September 2017
Volume 17, Issue 10
Open Access
Vision Sciences Society Annual Meeting Abstract  |   August 2017
Examining the distribution of multifocal attention in depth
Author Affiliations
  • Eugenie Roudaia
    School of Optometry, University of Montreal
  • Delphine Gaudin
    School of Optometry, University of Montreal
  • Delphine Bernardin
    School of Optometry, University of Montreal
    Essilor Canada Ltd.
  • Jocelyn Faubert
    School of Optometry, University of Montreal
  • Aarlenne Khan
    School of Optometry, University of Montreal
Journal of Vision August 2017, Vol.17, 1321. doi:10.1167/17.10.1321
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      Eugenie Roudaia, Delphine Gaudin, Delphine Bernardin, Jocelyn Faubert, Aarlenne Khan; Examining the distribution of multifocal attention in depth. Journal of Vision 2017;17(10):1321. doi: 10.1167/17.10.1321.

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      © ARVO (1962-2015); The Authors (2016-present)

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Abstract

Research on multiple object tracking has shown that we can track objects moving across the visual field with attention. Given that most studies used 2D stimuli, little is known about the characteristics of dynamic attention in depth. We examined how separation of objects across different depth planes affects tracking performance under free- and fixed-viewing conditions in two experiments. Stimuli were eight virtual tennis balls bouncing inside two virtual zones measuring 2.5 x 1.25 x 0.62 m (W x H x D) each, placed one above the other. There were two targets and two distracters in each zone. The task required tracking the target balls for 8 s. The speed of the balls was adjusted for each subject in a separate threshold procedure. Stimuli were displayed with binocular disparity on a large screen inside an immersive environment. In Experiment 1, 20 participants tracked targets located in two zones that were separated by 0, 0.62, 1.24, or 1.86m in depth. Participants' eye movements were not restricted. Results showed large variability across subjects and no effect of depth separation on performance. In Experiment 2, participants tracked targets while fixating in the center between the top and bottom zones located either at the same depth or separated by 1.86m. Performance was better (by ~6%) for the same-depth compared to the different depth condition in most subjects. Performance was also significantly better (by ~20%) in the lower compared to the upper visual field. The lower visual field advantage was also seen in two control conditions where participants tracked targets only in the top or in the bottom zone. These results are consistent with previous reports of better attentional resolution in the lower visual field. Distributing attention across depth planes appears to have a small detrimental effect on tracking performance in fixed-viewing mode.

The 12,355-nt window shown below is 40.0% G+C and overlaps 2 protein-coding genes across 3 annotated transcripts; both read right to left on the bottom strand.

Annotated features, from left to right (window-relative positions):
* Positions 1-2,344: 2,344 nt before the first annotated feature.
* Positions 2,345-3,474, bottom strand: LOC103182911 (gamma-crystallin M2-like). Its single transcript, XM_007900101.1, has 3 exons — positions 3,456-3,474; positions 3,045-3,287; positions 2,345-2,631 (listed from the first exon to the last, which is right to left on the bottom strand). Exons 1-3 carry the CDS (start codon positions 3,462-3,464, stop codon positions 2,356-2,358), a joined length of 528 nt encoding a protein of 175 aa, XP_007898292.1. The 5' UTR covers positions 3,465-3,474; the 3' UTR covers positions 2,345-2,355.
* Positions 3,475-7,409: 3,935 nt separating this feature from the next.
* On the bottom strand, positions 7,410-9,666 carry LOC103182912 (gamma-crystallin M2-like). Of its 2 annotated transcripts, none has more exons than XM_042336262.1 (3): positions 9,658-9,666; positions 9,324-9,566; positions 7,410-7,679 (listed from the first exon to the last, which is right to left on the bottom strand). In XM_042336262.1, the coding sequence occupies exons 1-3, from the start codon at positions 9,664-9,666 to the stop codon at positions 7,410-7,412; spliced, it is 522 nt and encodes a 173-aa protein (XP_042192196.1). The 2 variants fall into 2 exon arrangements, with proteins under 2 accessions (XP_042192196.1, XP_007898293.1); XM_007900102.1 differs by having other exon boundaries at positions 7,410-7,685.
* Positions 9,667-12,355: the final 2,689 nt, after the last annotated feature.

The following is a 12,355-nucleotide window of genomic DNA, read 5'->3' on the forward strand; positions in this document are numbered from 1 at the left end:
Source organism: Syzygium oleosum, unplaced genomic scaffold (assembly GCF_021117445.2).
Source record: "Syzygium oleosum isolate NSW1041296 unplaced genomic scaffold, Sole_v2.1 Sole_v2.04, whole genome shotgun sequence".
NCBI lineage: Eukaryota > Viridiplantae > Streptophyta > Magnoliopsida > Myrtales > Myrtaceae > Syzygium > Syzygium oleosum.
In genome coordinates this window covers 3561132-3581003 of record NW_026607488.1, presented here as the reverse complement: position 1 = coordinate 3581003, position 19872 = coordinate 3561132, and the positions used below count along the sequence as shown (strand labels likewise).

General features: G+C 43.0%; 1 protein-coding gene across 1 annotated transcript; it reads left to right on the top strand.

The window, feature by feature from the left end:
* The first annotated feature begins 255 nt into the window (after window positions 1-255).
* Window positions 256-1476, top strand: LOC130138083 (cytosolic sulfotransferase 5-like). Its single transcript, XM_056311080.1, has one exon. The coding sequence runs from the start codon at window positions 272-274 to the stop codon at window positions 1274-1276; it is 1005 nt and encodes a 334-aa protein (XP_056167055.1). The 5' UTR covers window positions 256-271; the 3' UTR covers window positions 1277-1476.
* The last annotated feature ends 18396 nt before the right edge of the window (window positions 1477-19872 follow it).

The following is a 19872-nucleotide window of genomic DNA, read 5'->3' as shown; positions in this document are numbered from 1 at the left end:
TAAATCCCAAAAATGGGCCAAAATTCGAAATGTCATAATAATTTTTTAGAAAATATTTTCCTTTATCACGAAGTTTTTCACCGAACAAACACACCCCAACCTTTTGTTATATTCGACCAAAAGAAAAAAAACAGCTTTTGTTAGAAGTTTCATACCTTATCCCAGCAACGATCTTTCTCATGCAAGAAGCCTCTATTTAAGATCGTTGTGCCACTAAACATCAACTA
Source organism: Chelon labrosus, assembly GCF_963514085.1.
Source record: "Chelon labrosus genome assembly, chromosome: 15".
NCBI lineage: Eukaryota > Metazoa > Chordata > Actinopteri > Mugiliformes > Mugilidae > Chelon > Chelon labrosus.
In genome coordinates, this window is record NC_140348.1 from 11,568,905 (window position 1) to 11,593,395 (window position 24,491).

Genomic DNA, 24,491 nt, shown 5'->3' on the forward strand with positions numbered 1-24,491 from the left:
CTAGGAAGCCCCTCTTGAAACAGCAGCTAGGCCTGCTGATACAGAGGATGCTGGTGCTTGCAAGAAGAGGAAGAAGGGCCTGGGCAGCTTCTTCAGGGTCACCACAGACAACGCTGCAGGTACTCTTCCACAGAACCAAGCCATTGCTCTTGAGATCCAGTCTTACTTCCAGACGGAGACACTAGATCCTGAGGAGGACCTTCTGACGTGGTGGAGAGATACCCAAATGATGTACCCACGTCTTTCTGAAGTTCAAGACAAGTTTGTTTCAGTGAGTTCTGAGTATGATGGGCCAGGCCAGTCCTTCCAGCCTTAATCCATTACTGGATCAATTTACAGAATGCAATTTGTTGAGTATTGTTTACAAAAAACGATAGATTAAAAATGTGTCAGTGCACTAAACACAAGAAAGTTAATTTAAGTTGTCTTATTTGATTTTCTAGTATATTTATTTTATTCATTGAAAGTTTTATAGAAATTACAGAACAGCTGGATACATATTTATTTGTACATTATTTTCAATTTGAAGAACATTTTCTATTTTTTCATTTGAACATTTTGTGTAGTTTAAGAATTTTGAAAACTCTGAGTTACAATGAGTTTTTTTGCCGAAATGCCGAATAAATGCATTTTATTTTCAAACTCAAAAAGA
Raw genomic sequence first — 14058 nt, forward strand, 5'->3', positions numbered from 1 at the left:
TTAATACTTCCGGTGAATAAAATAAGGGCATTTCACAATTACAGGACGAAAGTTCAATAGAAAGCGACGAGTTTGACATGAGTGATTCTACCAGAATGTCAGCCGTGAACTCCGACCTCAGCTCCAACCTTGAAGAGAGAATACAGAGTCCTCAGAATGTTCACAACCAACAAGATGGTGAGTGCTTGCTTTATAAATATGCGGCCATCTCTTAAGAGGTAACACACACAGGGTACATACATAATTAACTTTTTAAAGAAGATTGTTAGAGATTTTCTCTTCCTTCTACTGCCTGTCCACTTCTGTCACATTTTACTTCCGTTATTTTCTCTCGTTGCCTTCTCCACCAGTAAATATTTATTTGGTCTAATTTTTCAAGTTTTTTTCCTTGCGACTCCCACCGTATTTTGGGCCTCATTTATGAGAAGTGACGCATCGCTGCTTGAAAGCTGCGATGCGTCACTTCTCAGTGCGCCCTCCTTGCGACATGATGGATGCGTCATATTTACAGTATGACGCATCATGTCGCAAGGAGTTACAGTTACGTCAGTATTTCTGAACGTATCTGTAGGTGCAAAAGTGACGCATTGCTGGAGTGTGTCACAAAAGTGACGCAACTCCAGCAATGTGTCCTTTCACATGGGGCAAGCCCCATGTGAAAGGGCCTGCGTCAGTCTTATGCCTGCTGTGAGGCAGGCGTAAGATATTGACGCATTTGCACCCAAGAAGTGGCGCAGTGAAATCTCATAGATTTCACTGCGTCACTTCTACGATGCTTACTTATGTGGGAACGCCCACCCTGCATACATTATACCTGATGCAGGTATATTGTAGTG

Meeting abstract presented at VSS 2017

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